The US March 9 vowed to keep up military surveillance in waters off China and protested what it called harassment one day earlier of a US surveillance ship operated by civilian contractors for the Navy’s Military Sealift Command. The Pentagon charged that a Chinese intelligence vessel and four others “shadowed and maneuvered dangerously close” to the USNS Impeccable in the South China Sea, then threw obstacles in the water as it tried to leave. During the confrontation, the Impeccable crew sprayed some of the Chinese sailors with a fire hose, causing some of the Chinese sailors to strip to their underwear.
The Impeccable is one of only four US ships worldwide equipped with the latest generation of sub-hunting sonar, known as SURTASS LFA (for Surveillance Towed Array Sensor System—Low Frequency Active). Chinese fishing vessels were apparently among those that harassed the Impeccable, as well as a military ship.
The incident came after a week of what a Pentagon statement called “increasingly aggressive conduct by Chinese vessels’ aimed at the Impeccable and a sister ship, including low-altitude flybys by Chinese maritime surveillance planes.”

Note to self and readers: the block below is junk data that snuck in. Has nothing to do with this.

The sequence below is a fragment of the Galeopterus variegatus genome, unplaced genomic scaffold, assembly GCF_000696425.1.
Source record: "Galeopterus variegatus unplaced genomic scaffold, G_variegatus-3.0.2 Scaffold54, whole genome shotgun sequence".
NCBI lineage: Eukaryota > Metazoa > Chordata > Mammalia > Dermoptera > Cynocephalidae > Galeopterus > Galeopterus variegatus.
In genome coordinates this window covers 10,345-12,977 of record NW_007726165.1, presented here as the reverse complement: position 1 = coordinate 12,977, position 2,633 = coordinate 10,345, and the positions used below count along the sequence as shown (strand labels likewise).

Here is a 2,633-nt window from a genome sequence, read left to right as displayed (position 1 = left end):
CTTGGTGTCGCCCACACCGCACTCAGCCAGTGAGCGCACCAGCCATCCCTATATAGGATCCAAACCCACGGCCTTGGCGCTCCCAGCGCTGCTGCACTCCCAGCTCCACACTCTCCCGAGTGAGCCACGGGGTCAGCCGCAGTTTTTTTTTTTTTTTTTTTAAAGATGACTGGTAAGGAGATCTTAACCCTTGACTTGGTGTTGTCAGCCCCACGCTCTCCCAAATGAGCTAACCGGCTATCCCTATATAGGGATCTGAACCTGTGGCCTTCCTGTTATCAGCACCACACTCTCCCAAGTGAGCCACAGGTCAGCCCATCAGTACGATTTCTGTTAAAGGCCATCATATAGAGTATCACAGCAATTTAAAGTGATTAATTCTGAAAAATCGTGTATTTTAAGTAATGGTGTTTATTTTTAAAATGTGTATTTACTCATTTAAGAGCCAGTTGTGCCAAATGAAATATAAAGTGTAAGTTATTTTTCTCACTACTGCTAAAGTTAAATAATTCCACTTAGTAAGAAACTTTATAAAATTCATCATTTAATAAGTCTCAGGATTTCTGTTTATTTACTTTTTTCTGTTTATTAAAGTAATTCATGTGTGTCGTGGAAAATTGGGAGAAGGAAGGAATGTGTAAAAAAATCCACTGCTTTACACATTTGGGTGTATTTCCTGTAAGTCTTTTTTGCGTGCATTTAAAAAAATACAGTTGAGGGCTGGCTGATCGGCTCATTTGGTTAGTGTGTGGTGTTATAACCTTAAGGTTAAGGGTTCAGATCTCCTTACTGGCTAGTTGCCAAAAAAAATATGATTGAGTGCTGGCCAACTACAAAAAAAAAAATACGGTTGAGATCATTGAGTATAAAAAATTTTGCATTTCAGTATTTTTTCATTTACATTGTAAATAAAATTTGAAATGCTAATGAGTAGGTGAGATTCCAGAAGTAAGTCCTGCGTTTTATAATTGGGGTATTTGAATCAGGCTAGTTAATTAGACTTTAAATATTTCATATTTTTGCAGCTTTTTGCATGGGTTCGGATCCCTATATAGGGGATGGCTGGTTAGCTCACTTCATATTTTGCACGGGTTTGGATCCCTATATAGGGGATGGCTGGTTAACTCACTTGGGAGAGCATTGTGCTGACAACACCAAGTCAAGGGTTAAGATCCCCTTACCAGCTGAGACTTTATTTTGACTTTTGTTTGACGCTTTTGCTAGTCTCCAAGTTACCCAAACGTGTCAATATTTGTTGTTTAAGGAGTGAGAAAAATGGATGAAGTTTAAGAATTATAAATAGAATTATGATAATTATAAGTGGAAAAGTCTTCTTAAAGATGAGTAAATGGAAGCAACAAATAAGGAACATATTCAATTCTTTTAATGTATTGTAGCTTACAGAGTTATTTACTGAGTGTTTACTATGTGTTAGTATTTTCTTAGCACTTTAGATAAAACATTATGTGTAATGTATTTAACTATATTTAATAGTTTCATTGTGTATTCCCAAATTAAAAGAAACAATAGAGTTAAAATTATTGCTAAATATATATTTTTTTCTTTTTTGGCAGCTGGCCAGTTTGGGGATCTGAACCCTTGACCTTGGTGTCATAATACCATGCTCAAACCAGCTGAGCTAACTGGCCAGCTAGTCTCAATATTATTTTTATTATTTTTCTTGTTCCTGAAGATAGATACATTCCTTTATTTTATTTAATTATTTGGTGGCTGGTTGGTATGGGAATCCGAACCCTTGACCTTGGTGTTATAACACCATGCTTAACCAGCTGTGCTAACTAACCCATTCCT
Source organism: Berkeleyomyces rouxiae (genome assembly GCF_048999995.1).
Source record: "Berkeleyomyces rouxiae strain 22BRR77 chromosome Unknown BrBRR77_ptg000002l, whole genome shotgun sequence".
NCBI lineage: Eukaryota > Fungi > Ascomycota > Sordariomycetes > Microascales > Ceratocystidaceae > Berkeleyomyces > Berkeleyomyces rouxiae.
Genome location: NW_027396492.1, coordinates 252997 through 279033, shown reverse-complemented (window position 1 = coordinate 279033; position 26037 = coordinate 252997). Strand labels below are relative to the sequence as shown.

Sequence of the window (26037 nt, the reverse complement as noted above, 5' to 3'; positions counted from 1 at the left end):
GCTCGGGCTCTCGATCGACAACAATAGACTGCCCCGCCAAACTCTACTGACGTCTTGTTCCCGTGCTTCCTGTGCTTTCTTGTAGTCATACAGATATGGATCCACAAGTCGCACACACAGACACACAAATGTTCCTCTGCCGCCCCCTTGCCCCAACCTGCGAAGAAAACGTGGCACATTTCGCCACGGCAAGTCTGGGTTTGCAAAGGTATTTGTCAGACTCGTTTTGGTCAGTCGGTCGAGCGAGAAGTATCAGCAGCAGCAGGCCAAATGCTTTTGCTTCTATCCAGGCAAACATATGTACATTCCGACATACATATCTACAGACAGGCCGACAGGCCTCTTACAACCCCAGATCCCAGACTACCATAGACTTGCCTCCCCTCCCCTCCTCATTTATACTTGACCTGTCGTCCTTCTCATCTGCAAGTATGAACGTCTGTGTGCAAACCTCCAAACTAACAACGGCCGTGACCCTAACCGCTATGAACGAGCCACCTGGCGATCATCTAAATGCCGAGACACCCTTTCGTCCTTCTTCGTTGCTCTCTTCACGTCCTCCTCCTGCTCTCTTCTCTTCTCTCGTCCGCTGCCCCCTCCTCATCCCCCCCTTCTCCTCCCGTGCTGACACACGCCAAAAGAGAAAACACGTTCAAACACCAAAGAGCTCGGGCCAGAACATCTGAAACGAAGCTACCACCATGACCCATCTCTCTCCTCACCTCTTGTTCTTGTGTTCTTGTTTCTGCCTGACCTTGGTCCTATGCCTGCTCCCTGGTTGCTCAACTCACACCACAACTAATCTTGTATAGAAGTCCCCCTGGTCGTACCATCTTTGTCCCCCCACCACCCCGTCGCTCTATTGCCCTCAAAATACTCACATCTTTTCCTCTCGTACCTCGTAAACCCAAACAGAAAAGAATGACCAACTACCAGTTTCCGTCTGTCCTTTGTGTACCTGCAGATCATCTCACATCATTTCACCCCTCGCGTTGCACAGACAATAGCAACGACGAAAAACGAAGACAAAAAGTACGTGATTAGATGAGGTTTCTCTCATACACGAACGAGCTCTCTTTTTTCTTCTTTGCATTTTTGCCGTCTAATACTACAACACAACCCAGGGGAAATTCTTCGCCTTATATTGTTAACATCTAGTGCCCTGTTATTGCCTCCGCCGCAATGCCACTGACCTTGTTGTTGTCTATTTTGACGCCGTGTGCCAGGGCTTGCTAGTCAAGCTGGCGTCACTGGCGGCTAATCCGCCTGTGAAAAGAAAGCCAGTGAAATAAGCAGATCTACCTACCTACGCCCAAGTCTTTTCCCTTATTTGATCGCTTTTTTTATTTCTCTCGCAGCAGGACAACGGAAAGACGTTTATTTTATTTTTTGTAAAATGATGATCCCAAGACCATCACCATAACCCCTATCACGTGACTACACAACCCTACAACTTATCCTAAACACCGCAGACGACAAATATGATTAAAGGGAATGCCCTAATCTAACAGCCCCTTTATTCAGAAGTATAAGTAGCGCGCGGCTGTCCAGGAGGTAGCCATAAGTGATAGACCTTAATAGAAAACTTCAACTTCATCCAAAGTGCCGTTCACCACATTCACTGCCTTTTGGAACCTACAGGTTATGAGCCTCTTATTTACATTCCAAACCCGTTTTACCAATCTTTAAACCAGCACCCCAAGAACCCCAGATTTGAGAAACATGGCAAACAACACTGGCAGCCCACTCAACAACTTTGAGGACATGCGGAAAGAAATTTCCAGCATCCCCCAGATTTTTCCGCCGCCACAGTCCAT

The confrontation took place about 75 miles off Hainan Island, where China maintains a submarine base. Coming less than two months after the inauguration of President Obama, the encounter immediately drew comparisons to the Hainan incident that confronted President George W. Bush with his first foreign-policy challenge just weeks into his first term. In April 2001, a Chinese jet-fighter buzzed a Navy surveillance airplane in international airspace over the South China Sea, causing a midair collision that killed the Chinese pilot and resulted in the detention of the 24-member US crew for 11 days after their plane made an emergency landing on Hainan. (NYT, CSM, AJC, March 10)
See our last post on China.